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Physical Distancing and Stopping the Spread

To slow the spread of COVID-19 through U.S. communities, the U.S. Centers for Disease Control and Prevention has encouraged Americans to practice "social distancing" measures. But what is social distancing, and how is it practiced? Download a Social Distancing flyer.

What is physical distancing?

Physical distancing is a public health practice that aims to prevent sick people from coming in close contact with healthy people in order to reduce opportunities for disease transmission. It can include large-scale measures like canceling group events or closing public spaces, as well as individual decisions such as avoiding crowds.

With COVID-19, the goal of physical distancing right now is to slow down the outbreak in order to reduce the chance of infection among high-risk populations and to reduce the burden on health care systems and workers. Experts describe this as "flattening the curve," which generally refers to the potential success of social distancing measures to prevent surges in illness that could overwhelm health care systems.

How do I practice physical or social distancing?

The CDC defines social distancing as it applies to COVID-19 as "remaining out of congregrate settings, avoiding mass gatherings, and maintaining distance (approximately 6 feet or 2 meters) from others when possible."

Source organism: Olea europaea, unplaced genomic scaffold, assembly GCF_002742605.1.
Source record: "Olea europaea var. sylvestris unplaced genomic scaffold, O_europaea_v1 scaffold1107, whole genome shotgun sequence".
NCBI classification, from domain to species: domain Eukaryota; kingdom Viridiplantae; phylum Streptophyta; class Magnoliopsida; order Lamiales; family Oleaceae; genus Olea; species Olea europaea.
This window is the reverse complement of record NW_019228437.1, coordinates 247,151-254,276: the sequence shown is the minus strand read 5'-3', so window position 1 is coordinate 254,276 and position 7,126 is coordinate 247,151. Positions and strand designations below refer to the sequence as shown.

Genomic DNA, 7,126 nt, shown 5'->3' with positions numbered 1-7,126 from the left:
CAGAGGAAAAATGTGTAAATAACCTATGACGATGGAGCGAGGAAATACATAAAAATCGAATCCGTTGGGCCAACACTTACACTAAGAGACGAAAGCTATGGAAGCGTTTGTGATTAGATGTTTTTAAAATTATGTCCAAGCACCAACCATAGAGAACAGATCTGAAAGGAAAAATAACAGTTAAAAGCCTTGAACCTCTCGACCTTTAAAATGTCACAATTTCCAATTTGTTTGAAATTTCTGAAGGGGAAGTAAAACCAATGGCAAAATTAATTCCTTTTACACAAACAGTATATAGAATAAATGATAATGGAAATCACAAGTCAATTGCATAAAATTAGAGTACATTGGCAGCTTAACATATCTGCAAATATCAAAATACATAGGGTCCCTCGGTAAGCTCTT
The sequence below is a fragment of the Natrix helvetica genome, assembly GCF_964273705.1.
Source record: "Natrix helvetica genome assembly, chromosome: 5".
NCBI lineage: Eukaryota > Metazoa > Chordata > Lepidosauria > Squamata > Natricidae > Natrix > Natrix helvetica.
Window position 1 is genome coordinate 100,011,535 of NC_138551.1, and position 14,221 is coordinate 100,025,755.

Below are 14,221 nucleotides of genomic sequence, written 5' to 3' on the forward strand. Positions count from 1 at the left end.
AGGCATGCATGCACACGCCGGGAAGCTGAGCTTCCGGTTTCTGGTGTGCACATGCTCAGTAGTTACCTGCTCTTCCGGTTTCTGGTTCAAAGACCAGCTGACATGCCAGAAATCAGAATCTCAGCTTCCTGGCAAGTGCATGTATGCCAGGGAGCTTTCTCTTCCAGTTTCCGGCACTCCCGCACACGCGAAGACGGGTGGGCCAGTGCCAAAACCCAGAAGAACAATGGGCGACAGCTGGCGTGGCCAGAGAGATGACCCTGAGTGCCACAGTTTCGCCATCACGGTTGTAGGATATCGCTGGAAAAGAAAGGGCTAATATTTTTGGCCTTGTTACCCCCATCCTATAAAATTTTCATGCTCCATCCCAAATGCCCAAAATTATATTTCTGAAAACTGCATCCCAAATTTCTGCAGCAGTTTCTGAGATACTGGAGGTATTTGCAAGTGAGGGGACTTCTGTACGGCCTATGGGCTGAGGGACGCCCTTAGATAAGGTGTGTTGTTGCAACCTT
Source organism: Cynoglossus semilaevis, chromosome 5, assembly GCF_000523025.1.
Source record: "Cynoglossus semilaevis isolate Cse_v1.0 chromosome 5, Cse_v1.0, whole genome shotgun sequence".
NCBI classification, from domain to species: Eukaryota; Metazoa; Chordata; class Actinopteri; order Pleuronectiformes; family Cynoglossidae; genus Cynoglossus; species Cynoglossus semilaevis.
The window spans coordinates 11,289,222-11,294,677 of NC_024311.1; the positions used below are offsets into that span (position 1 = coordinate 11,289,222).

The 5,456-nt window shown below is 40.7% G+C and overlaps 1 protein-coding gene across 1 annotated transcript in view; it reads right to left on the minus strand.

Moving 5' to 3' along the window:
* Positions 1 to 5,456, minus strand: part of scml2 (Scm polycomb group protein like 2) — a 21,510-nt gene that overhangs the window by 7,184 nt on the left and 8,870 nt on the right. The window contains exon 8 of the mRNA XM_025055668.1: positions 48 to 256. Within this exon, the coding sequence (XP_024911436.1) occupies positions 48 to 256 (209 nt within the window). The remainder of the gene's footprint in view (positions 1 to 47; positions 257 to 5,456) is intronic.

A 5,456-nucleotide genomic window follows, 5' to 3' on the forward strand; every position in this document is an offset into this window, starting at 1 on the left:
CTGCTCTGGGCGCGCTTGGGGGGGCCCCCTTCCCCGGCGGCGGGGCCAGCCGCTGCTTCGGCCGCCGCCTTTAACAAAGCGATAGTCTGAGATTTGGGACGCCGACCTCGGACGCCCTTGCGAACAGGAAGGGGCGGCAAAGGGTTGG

It's particularly important—and perhaps obvious—to maintain that same 6-foot distance from anyone who is demonstrating signs of illness, including coughing, sneezing, or fever.

Along with physical distance, proper hand-washing is important for protecting not only yourself but others around you—because the virus can be spread even without symptoms.

On the broader scale, a number of actions taken in recent days are designed to encourage physical distancing, including:

  • Schools, colleges, and universities suspending in-person classes and converting to remote online instruction
  • Cities canceling events, including sporting events, festivals, and parades
  • Workplaces encouraging or mandating flexible work options, including telecommuting
  • Organizations and businesses canceling large gatherings, including conferences
  • Houses of worship suspending services

Does physical distancing work?

Experts point to lessons from history that indicate these measures work, including those from the 1918 Spanish influenza pandemic. A 2007 PNAS study found that cities that deployed multiple interventions at an early phase of the pandemic—such as closing schools and banning public gatherings—had significantly lower death rates.

What are other ways to limit the spread of disease?

Other public health measures could include isolation and quarantine. According to the CDC's latest guidance:

  • Isolation refers to the separation of a person or people known or reasonably believed to be infected or contagious from those who are not infected in order to prevent spread of the disease. Isolation may be voluntary, or compelled by governmental or public health authorities.
  • Quarantine in general means the separation of a person or people reasonably believed to have been exposed to a communicable disease but not yet symptomatic from others who have not been so exposed in order to prevent the possible spread of the disease. With COVID-19, the CDC has recommended a 14-day period to monitor for symptoms.

The CDC offers more details on which populations face greater risks, and specific cautionary measures they should take.